Soon-to-be Spaniard? 8 Tips for Living in Spain as an Expat

Soon-to-be Spaniard? 8 Tips for Living in Spain as an Expat

Living in Spain as an expat is a fun and rewarding experience—but it also comes with plenty of challenges. If you’ve got your sights set on Spanish flavor, here are eight tips to help ease your transition.

Actually learn Spanish

Anyone moving to Barcelona or Madrid can get by without learning Spanish—but that doesn’t mean you should. Taking the time to learn the language will show locals that you’re more than just a tourist, and it will open you up to a whole new world of people you couldn’t speak with otherwise.

Manage mail at home

No one wants to get home from traveling abroad only to find they’ve defaulted on all of their correspondence. That’s why investing in a digital mailbox from iPostal1 is an excellent idea. With iPostal1, you can view mail from anywhere in the world and stay in touch with your loved ones.

Get your public health card

If you’re in Spain under certain circumstances, you may be eligible to take advantage of the country’s fantastic healthcare system by applying for a public health card. For example, if you or your spouse contribute to the social security system or are a pensioner, you can apply.

Learn how to order beer

Beer is a vital part of Spanish culture, and knowing how to order beer is more than just learning how to say “una cerveza por favor.” (Besides, you won’t be ordering beer using this phrase, anyway).

There are many beer sizes in Spain. The most common is “una caña,” which is a bit less than half a pint. “Un doble” is about double this size, and “un tercio” is usually a standard beer bottle. Most Spaniards prefer una caña as it’s the perfect size for staying cold while you chat with friends.

Eat late like a local

Mealtimes in Spain are different than pretty much anywhere else. Lunch is served around two in the afternoon (pro tip: take advantage of an economical menú del día during the week), while Spaniards sit down to dinner at 9 pm at the earliest. Many kitchens close at 4 or 5 pm, so don’t expect to be served a large meal after those times.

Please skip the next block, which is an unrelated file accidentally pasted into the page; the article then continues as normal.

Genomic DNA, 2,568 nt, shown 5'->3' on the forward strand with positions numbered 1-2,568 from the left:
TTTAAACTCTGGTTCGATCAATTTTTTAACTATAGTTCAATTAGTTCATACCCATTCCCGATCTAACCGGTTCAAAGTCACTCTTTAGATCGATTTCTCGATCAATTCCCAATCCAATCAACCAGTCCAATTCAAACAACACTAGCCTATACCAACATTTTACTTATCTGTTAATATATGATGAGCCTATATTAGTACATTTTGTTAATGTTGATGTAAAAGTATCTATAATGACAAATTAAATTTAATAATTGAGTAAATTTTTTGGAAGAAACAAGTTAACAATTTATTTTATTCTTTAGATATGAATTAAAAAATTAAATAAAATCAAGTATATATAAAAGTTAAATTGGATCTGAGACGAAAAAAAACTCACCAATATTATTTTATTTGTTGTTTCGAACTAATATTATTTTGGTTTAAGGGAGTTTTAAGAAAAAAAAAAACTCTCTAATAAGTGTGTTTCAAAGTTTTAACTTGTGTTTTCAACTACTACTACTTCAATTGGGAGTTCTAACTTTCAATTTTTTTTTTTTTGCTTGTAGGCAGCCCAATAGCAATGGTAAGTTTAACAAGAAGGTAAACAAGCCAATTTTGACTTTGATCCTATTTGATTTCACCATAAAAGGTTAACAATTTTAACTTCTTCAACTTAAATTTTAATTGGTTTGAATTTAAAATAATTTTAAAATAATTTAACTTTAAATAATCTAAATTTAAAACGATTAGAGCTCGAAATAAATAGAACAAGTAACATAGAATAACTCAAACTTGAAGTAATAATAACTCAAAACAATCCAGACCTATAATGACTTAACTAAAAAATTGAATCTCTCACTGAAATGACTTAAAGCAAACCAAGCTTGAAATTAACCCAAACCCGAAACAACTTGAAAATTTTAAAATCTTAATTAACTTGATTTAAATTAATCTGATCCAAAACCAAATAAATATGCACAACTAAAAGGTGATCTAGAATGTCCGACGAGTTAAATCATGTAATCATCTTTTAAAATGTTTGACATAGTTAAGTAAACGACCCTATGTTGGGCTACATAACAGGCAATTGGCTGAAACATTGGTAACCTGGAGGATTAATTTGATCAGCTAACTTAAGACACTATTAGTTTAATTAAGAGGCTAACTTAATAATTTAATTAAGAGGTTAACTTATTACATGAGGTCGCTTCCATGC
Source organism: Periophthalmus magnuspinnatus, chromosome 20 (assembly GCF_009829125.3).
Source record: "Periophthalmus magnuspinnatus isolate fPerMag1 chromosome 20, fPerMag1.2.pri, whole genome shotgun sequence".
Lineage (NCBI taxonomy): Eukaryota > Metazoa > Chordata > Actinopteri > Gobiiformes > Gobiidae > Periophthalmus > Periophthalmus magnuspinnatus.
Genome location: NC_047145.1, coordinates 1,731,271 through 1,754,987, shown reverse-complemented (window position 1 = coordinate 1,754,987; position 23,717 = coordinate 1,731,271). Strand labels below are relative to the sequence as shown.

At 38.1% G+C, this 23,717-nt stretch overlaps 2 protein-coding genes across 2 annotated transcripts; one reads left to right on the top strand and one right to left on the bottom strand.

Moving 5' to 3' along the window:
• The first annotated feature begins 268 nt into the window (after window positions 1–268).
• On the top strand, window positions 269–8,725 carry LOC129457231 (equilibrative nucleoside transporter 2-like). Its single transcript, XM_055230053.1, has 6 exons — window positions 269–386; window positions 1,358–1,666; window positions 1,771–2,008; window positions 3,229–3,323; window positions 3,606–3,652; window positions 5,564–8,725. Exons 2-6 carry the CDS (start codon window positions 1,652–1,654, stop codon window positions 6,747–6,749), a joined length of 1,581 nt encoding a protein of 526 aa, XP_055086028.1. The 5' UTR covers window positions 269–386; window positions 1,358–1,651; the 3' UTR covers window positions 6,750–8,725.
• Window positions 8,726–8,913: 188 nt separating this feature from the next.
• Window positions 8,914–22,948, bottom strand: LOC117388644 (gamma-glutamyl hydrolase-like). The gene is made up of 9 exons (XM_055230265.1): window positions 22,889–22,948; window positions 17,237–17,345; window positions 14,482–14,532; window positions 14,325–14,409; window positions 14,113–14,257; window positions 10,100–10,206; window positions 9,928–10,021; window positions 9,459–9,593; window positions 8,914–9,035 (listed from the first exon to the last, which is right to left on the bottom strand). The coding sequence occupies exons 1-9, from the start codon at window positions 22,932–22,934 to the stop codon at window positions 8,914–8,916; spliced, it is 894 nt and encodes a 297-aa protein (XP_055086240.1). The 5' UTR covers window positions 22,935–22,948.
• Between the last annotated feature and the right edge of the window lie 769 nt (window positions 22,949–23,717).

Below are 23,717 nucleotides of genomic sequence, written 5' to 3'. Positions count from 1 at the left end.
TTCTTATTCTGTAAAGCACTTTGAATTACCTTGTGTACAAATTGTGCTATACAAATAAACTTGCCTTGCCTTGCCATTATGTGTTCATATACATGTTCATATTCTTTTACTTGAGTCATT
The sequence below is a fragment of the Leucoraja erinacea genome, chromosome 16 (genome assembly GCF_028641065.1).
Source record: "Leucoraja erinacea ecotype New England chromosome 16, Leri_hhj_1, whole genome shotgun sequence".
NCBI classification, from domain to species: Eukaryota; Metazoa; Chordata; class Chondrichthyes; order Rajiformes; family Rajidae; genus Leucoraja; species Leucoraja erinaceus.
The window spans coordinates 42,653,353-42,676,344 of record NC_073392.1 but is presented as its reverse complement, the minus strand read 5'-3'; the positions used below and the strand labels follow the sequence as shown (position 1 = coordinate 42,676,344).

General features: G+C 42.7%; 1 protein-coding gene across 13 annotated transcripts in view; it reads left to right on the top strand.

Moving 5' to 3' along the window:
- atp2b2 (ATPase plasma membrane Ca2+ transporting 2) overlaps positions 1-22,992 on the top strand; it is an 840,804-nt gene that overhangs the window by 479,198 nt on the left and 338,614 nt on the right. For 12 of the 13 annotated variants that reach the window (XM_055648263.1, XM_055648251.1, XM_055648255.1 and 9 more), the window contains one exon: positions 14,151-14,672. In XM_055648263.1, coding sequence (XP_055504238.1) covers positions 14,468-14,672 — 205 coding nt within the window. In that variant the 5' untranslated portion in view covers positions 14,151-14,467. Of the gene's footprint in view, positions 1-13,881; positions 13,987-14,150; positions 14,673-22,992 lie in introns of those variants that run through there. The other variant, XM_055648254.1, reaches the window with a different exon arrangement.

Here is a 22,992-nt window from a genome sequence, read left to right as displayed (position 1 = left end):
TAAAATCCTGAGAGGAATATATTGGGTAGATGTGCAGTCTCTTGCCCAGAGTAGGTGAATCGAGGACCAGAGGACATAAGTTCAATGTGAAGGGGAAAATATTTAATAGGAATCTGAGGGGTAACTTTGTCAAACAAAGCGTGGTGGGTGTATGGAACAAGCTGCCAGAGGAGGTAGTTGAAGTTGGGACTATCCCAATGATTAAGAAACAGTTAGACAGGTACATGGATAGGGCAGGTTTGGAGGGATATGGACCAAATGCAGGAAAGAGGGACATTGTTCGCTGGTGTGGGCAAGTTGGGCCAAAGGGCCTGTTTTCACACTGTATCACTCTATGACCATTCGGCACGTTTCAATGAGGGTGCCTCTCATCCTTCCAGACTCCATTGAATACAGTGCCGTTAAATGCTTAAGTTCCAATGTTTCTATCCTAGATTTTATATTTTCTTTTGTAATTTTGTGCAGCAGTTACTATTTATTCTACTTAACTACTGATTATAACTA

Dress like a local

If you don’t want to be pegged as a tourist, you need to dress the part. Spanish people like to dress more formally than Americans, so making a bit of effort can help you blend in. A word to the wise: unless you’re going to the beach, your flip-flops should stay at home. Likewise with basketball shorts, sweatpants, and other athleisure clothing.

Expect things to go slow

Spanish bureaucracy is notoriously slow. When applying for visas or other paperwork, expect it to take a while–from waiting in line at the public office to getting an answer. Embracing your inner chill is the best way to deal with the relaxed pace, and sometimes a lawyer’s expertise can speed things up.

Don’t expect anything to finish anything in August

Spain effectively shuts down in August, when everyone is enjoying their hard-earned vacaciones at the beach. Things like getting a doctor’s appointment, renewing your driver’s license, or renovating your house will all likely have to wait until September, so don’t put these things off if you notice the need in July.

Parting Shot

Moving abroad can feel overwhelming, but hopefully, these eight tips will help you feel more prepared for your Spanish adventure ahead.


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